I have dug hundreds of brass rifle shells over the years in various stages of zincification.
    Argentium likes this.
    SOMETIMES I WISH I DIDN'T KNOW NOW ,,, WHAT I DIDN'T KNOW THEN,, Bob Seger

  4. #4
    Charter Member
    us
    Well reasoned and delightfully brutal

    Mar 2008
    WA
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    Quote Originally Posted by nomad 11 View Post
    I thought of this ? anybody know how long copper would have to be in the ground to become brittle ?
    Are you sure that it's copper, and not brass or iron or something else? Copper does not normally get brittle out in the wild unless you're bending it back and forth.

    Quote Originally Posted by Charlie P. (NY) View Post
    Shell casings are not copper. They are brass. Brass is an alloy of copper and zinc. Zinc is VERY reactive to ions and acids and dissolves over time - leaving a crumbly matrix in the shell.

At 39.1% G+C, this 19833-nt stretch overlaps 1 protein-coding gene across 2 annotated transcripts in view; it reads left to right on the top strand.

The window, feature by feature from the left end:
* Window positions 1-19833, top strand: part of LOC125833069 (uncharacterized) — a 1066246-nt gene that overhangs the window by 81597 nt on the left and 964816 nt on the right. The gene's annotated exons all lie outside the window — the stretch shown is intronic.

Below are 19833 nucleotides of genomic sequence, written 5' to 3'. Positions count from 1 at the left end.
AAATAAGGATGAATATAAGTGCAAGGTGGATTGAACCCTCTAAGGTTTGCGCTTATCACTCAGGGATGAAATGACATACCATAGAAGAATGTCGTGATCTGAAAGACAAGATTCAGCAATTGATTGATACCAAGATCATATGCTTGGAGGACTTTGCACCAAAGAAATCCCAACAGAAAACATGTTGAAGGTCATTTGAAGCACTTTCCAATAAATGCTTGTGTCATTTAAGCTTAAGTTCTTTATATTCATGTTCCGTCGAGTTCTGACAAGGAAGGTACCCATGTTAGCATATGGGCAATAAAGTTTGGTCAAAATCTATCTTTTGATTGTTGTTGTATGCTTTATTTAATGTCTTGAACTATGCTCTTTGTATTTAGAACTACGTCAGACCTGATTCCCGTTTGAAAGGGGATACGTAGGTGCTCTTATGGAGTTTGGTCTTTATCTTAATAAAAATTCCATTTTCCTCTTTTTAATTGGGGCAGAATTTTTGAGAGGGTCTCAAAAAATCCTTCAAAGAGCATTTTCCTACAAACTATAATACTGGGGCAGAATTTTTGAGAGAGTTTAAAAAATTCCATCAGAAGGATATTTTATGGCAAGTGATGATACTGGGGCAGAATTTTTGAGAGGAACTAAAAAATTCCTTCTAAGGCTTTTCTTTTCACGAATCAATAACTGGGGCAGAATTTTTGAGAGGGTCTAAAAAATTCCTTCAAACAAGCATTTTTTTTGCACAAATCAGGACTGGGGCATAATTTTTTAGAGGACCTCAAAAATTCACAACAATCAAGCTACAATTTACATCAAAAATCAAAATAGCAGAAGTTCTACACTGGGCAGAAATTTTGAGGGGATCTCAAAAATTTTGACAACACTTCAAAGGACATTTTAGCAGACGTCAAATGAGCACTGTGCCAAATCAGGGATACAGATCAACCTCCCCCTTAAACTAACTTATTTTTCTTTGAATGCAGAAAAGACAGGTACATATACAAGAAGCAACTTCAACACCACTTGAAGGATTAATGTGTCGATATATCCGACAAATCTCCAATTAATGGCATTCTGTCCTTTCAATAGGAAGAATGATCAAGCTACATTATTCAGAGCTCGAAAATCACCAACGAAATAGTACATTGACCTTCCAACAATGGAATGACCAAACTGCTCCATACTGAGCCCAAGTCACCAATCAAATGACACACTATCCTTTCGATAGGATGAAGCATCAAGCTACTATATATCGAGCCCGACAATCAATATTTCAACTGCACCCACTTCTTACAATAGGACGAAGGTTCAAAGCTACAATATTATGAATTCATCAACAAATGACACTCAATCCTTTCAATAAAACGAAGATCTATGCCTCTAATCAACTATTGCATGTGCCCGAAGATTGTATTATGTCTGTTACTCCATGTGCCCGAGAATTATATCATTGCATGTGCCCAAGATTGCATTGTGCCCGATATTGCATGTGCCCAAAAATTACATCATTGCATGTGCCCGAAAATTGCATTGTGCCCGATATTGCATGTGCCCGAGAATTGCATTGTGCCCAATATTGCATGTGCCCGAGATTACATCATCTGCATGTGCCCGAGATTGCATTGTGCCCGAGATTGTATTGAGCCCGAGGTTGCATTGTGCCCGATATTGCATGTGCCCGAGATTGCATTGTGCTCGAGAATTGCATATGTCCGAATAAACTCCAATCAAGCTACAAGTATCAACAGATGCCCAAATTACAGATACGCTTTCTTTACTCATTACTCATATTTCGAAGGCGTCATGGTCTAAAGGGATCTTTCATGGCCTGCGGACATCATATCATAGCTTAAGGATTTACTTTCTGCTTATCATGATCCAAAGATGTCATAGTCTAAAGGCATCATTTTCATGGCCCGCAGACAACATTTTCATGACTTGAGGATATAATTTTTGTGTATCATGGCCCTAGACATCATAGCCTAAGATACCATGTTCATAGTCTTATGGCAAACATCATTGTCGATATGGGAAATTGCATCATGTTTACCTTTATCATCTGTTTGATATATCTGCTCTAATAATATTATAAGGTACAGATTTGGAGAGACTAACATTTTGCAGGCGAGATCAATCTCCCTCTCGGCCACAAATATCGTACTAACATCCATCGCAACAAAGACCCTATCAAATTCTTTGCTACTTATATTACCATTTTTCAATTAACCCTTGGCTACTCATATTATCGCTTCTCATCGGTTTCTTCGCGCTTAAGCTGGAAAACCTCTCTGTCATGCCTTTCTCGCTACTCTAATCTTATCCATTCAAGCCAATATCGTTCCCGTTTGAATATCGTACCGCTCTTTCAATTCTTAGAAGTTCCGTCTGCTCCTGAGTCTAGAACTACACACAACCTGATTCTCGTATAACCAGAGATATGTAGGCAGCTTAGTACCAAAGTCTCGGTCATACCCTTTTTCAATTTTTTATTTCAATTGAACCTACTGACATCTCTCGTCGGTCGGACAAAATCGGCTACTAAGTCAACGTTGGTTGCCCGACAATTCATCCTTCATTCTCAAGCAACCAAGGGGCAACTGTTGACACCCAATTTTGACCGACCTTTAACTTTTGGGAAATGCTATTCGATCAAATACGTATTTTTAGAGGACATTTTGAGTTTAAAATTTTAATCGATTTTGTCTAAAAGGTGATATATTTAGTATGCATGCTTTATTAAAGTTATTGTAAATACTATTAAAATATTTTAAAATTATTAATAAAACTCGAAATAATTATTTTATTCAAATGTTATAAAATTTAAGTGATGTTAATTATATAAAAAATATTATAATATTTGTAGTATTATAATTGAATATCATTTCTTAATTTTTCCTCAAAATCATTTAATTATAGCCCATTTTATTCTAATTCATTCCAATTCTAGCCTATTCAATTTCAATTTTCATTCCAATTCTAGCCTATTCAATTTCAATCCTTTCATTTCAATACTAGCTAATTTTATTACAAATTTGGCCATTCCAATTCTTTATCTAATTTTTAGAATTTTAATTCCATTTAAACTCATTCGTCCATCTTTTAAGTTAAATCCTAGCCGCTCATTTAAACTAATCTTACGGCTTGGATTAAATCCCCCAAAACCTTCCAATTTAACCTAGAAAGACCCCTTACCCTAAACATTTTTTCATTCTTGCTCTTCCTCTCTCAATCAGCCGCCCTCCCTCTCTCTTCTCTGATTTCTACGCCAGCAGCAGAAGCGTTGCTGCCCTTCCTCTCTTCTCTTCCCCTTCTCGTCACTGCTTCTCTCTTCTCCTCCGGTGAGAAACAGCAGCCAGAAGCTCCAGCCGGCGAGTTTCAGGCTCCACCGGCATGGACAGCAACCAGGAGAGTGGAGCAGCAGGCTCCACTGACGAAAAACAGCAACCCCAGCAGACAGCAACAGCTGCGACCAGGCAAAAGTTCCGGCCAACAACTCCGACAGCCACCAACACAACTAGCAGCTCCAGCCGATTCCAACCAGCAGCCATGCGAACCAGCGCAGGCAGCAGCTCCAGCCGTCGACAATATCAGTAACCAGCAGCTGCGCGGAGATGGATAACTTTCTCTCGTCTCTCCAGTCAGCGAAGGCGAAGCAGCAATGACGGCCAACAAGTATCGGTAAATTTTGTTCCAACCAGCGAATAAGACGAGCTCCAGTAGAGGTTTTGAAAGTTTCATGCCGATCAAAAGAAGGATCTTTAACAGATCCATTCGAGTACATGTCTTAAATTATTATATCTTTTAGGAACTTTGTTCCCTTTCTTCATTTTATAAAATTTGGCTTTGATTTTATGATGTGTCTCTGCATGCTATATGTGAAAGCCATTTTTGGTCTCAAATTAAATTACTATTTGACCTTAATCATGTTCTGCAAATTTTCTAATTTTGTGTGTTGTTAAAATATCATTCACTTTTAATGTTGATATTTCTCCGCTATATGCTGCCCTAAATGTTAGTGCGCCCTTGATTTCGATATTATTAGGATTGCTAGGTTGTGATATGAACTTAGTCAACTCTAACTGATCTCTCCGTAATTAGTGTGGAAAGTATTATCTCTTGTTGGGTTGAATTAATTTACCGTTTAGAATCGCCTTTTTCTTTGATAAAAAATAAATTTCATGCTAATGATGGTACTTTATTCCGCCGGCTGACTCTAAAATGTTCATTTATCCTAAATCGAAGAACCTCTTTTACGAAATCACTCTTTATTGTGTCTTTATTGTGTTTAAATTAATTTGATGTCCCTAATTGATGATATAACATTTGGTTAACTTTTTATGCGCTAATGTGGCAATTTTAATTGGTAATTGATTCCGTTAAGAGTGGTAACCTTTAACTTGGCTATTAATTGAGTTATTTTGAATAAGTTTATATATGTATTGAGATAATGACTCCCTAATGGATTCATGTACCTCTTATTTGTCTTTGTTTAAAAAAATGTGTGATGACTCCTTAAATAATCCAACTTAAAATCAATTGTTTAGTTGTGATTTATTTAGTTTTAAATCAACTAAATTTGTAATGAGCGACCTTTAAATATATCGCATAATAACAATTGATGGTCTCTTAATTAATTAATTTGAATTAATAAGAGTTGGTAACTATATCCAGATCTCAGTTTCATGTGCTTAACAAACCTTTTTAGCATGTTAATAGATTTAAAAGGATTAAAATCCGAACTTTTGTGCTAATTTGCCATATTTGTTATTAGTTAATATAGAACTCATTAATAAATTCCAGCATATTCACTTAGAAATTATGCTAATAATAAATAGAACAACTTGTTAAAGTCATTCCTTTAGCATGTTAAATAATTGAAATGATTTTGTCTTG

It even has a name: dezincification.

    https://www.nace.org/Corrosion-Centr...zincification/

    It can be a REAL problem where brass and bronze valves are used. People have died unpleasantly when brass or bronze steam fittings failed.
    This. That might be what happened to your belt buckle, nomad 11. A telltale is that your brass artifact is red after cleaning. That red color is caused by the zinc being leached out of the brass, leaving you with a spongy (and possibly crumbly) copper leftover. I actually deal with this a lot in my part of the world, due to the amount of rain that we get and the acidic nature of the soil. If the cartridge case's crumbling is worst at the mouth (where the brass is thinnest) and isn't really an issue at the base (where it's very thick) - and it's red - you're almost certainly dealing with acid leaching the zinc out of your brass.